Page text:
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CMAJ. 2011 Feb 22;183(3):E180-6. doi: 10.1503/cmaj.100787. Epub 2011 Jan 24.

The potential economic impact of restricted access to angiotensin-receptor blockers.

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Centre de recherche du Centre hospitalier de l’Université de Montréal, Que., Canada.



The use of angiotensin-receptor blockers increased by more than 4000% in Canada from 1996 to 2006. The benefit of these medications over angiotensin-converting-enzyme (ACE) inhibitors has not been proven aside from a reduction in dry cough. We estimated the potential cost savings that might have been achieved had access to angiotensin-receptor blockers been restricted.


We performed a cost-minimization analysis with a decision-tree model using a societal perspective over a one-year period. Sources of data for model parameters included IMS Health Canada data collected from one-third of all retail pharmacies for the cost and use of angiotensin-receptor blockers and ACE inhibitors in each province, as well as published studies for administrative costs and incidence of dry cough. We used Monte Carlo simulations with 10 000 iterations to test the impact of several model parameters (e.g., drug prices, administrative costs and the incidence of dry cough). All data are in 2006 Canadian dollars.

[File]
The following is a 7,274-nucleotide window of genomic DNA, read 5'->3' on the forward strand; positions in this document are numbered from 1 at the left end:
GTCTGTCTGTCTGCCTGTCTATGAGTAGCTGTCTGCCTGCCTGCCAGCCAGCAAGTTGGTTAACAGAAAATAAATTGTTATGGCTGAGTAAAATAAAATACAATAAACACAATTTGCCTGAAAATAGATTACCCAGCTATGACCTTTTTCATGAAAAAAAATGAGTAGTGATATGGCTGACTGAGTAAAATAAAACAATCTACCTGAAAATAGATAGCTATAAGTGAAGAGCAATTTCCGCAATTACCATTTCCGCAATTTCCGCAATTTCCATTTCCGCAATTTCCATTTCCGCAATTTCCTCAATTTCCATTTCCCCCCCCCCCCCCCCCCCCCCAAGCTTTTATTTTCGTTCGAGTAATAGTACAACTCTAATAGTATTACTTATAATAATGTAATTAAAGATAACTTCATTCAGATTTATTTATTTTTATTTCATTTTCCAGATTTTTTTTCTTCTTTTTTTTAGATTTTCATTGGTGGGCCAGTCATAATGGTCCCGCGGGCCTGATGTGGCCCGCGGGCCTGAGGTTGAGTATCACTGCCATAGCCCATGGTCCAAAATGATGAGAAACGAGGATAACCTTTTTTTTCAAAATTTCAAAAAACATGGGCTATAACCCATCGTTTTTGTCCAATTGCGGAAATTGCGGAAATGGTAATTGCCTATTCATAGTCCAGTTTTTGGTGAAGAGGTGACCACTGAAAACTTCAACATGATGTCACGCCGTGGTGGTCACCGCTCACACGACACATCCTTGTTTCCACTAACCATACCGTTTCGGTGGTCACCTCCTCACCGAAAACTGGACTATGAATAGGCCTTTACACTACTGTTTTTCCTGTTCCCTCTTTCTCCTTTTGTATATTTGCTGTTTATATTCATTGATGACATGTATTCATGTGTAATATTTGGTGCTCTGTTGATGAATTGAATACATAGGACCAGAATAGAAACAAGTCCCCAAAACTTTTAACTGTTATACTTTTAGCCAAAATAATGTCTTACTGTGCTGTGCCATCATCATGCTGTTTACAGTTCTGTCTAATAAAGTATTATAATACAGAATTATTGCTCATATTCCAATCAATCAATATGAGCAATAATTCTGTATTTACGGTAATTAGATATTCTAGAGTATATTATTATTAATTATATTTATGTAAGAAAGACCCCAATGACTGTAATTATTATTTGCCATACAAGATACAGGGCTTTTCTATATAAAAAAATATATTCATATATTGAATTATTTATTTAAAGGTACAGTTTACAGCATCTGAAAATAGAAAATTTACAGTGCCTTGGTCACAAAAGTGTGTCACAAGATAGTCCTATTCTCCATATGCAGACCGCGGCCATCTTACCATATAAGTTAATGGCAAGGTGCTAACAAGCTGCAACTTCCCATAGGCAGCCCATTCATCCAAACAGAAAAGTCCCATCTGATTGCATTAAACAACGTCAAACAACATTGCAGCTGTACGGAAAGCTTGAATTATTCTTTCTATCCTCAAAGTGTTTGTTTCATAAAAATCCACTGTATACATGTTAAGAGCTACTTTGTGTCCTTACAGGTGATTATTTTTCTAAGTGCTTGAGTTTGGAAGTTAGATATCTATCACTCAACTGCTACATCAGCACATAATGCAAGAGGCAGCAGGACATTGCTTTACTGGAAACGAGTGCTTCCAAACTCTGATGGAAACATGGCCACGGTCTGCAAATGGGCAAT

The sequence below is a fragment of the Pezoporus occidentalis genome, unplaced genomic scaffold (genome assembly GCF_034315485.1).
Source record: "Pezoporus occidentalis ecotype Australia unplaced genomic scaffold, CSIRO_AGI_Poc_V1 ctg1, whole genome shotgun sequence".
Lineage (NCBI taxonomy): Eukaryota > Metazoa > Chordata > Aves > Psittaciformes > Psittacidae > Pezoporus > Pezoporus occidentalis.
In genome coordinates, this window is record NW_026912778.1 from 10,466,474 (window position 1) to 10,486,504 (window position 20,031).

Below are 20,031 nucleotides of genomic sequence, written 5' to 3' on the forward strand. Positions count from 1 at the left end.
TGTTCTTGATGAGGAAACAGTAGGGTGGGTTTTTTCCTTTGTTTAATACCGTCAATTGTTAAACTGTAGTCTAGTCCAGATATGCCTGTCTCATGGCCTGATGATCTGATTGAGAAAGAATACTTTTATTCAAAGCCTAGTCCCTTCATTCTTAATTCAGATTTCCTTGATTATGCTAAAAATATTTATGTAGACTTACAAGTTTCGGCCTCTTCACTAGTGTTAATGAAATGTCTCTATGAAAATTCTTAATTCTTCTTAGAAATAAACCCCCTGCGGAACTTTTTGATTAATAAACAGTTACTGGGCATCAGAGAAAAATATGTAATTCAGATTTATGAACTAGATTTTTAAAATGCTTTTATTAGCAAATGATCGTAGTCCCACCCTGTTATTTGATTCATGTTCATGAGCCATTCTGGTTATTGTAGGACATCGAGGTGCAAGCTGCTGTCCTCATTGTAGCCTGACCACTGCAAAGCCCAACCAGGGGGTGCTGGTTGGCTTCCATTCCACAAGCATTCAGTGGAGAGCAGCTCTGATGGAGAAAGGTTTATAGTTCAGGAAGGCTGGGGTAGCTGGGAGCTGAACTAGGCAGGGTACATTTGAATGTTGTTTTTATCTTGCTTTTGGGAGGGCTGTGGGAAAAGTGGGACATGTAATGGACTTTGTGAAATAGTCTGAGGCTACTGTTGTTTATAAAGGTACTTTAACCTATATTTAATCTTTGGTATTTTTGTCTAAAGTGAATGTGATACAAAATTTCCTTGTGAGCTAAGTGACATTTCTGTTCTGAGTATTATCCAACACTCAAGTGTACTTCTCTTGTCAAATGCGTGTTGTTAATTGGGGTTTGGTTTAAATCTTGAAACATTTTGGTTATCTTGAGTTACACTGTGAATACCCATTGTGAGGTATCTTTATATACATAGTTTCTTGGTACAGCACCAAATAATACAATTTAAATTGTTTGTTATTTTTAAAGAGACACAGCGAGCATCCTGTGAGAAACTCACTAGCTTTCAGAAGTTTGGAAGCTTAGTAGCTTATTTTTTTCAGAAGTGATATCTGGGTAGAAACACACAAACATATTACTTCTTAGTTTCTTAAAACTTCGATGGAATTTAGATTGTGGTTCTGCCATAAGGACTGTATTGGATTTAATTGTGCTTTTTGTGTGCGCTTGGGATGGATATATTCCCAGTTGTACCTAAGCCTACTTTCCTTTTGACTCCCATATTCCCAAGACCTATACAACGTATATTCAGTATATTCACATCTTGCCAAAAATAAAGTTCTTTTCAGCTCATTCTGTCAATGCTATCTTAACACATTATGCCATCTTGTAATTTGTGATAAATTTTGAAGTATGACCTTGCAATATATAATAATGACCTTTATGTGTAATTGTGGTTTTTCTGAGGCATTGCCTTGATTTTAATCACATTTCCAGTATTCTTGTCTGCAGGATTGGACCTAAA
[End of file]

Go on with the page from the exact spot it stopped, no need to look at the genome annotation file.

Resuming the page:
A policy that would have restricted access to angiotensin-receptor blockers might have saved more than $77 million in Canada in 2006. The simulations yielded similar savings for the year (mean $58.3 million, 95% confidence interval $29.3 million to $90.8 million). Every simulation showed a cost savings.


Had access to angiotensin-receptor blockers been restricted, the potential cost savings to the Canadian health care system might have been more than $77 million in 2006, likely without any adverse effect on cardiovascular health.

[Indexed for MEDLINE]
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